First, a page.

Interview with John Shirley - Ceramic Technique, April 2011

Interview with South African ceramic artist John Shirley - Ceramic Technique - Soluble Salts, April 2011

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Ceramics Now Magazine
: In what technique do you usually work and what materials do you use?

John Shirley: I currently work in a bone china body which I produce from locally available materials. I have always been drawn to translucent bodies and the one I am currently making is more translucent than any I have used previously. Being bone china it is also whiter then any body I have previously used as the bone ash in the body acts as a bleach on any traces of iron in the body. The work is cast in moulds which I make using Paperplaster. This method uses less plaster than conventional mould making methods and results in much lighter moulds which are far easier to handle. The pieces are bisque fired to 1080oC and then sanded to achieve an extremely smooth surface which I decorate with wax resist and solutions of various soluble salts before the final firing to 1250oC in an electric kiln.

Ceramics Now Magazine: What is the starting point in your investigation (research) with soluble salts?

I have always been intrigued with soluble salts ever since first seeing the work of Arne Åse. A local ceramic supplier had some cobalt chloride that had been on the shelves for some time and presented it to me. So began the tests with solubles and I am hooked to this day. I have tested a number of the salts in different solutions and in different layers. For some effects I fire between layers to achieve specific effects. Some of the salts are not available locally, and I work mainly with different strengths of Cobalt, Ferric and Nickel Chloride and Potassium Dichromate solutions.

Salts of Cobalt and chrome on bone china - View his works

What did you learn from working with different materials?

I am fascinated by the chemical aspect of the ceramic process, and much of my work has been informed by this. I have previously worked extensively with crystalline glazes and creating reduction effects in electric firings. I think technical challenges are what keep me going and there is always something to investigate. I find that for me it is essential to focus on one thing at a time and at present I am occupied with the effects of layering the salt solutions.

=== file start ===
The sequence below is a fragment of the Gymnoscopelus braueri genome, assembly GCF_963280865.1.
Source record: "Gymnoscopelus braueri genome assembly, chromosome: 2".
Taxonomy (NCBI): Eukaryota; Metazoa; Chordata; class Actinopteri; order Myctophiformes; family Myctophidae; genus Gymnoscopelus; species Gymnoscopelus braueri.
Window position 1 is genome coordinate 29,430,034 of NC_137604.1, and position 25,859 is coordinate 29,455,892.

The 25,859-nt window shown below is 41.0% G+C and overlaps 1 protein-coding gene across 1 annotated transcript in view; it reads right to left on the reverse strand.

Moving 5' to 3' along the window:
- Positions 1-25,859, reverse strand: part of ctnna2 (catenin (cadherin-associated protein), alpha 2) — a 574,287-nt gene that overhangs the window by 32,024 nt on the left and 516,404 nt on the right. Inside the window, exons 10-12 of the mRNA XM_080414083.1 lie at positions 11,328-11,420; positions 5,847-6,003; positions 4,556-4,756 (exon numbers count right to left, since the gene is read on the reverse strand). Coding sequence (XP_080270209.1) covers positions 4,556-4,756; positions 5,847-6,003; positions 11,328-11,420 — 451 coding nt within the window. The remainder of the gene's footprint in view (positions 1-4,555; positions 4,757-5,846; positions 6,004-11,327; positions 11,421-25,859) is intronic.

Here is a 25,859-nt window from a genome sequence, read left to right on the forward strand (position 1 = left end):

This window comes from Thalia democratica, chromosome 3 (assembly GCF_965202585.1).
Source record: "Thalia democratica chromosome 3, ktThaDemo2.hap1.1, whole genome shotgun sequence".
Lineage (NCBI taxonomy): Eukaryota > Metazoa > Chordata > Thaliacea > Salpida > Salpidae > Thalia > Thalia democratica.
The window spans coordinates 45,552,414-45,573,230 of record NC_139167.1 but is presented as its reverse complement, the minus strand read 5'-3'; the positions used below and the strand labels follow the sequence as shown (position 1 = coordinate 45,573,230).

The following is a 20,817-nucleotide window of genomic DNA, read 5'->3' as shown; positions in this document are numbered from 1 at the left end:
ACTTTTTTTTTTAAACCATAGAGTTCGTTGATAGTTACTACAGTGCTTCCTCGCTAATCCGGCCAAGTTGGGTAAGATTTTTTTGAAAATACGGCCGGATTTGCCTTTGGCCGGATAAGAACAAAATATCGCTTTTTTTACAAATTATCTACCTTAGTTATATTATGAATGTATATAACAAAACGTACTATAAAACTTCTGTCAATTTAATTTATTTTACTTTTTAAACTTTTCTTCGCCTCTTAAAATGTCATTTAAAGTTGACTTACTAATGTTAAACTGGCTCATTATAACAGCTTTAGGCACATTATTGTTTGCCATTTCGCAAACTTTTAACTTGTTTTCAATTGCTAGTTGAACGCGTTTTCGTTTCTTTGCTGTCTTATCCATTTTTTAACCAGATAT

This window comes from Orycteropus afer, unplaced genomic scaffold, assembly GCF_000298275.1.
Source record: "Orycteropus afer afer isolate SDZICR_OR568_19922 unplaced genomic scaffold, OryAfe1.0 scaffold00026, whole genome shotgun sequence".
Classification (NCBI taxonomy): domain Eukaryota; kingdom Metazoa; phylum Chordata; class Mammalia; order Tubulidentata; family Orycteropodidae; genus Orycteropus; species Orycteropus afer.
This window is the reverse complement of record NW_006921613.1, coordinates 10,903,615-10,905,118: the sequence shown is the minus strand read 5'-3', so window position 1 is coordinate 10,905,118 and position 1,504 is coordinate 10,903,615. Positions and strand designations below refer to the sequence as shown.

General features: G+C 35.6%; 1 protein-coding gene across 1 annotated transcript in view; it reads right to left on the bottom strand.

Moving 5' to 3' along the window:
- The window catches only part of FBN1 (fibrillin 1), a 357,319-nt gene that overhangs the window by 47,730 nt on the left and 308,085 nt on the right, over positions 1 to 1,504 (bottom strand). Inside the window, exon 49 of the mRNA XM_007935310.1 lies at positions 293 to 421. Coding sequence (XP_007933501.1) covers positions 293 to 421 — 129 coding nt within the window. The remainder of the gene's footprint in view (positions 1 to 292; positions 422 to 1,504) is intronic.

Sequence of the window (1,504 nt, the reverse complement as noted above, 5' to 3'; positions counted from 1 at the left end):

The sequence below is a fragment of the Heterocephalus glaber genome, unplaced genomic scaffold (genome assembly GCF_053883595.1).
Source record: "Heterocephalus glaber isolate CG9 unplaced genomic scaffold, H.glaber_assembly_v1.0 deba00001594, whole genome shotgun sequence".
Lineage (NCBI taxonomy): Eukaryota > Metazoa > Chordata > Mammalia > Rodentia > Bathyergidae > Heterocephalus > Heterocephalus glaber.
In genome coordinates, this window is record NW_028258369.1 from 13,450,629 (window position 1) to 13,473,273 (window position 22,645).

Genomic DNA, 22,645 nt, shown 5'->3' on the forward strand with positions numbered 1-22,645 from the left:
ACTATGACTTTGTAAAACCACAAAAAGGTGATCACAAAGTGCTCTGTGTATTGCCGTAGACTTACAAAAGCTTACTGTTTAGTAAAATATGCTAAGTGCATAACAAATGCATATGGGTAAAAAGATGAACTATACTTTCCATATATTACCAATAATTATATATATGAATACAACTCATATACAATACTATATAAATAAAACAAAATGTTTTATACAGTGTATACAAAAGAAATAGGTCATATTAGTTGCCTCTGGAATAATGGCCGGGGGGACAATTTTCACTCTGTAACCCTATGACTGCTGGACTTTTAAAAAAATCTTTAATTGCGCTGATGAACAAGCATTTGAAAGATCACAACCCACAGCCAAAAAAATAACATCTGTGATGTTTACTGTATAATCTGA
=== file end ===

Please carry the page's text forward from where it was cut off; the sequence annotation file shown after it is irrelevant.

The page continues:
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John Shirley

John Shirley's profile on Ceramics Now Magazine - View his works

Read the interview with John Shirley, Ceramic Technique / Soluble salts - April 2011

“Born in South Africa in 1948, I have been working in ceramics since 1970. Having always been drawn to its translucent and ethereal qualities I worked mainly in porcelain for a number of years. My current work is in Bone China which due to its exceptional translucency seems to be the perfect material for the expression of my ideas. The work is decorated with a combination of wax resist and soluble metallic salts, which permeate the body and create a ‘watercolor’ effect.

Early in 2000 I was employed at the TWR (now University of Johannesburg) and I enrolled for my B Tech Ceramic Design. It was during this period that my experimentation with bone china began, and I produced a body of extreme whiteness with excellent translucency. My early work in bone china was pierced and sandblasted. On completion of my B Tech, for which I gained a distinction in ceramic practice, I started exploring and using soluble salts.

This still occupies me today and it seems that after all the experimentation I am finally making  the work I want to be making. I find the soluble salts to be so different to the  oxides with which one usually colours ceramics, not only  their subtlety but also the way they gently permeate the surface of the work creating a watercolour effect. For this work I have garnered several accolades. Two of the most important of these being; in 2008 I won an award of merit at the Corobrick National Ceramics Biennale held in Johannesburg, South Africa, and I was honored to have a piece of work selected for the 5th World Ceramic Biennale, in Korea 2009.” John Shirley

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